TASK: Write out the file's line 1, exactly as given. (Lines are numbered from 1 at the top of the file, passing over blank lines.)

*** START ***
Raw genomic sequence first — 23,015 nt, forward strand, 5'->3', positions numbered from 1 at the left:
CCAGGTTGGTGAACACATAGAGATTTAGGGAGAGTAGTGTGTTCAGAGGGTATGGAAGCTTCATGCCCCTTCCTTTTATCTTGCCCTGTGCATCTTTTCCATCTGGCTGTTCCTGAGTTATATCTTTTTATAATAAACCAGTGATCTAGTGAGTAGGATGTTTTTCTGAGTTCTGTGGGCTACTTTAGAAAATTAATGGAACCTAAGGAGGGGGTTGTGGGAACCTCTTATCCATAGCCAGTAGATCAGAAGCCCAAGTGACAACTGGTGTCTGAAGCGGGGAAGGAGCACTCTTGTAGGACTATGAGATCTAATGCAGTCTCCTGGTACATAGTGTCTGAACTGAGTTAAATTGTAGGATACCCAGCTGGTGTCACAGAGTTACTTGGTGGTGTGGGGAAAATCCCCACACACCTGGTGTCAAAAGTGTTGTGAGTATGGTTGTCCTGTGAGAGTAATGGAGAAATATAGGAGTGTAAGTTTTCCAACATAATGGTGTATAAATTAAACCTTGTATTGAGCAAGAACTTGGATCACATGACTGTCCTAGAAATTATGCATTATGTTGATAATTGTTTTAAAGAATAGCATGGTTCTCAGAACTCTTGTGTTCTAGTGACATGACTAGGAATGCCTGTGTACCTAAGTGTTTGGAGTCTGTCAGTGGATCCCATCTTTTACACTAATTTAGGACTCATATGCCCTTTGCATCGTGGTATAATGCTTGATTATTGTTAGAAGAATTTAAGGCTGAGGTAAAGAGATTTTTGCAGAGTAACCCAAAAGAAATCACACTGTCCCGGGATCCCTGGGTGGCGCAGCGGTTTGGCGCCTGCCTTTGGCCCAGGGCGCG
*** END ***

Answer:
Raw genomic sequence first — 23,015 nt, forward strand, 5'->3', positions numbered from 1 at the left: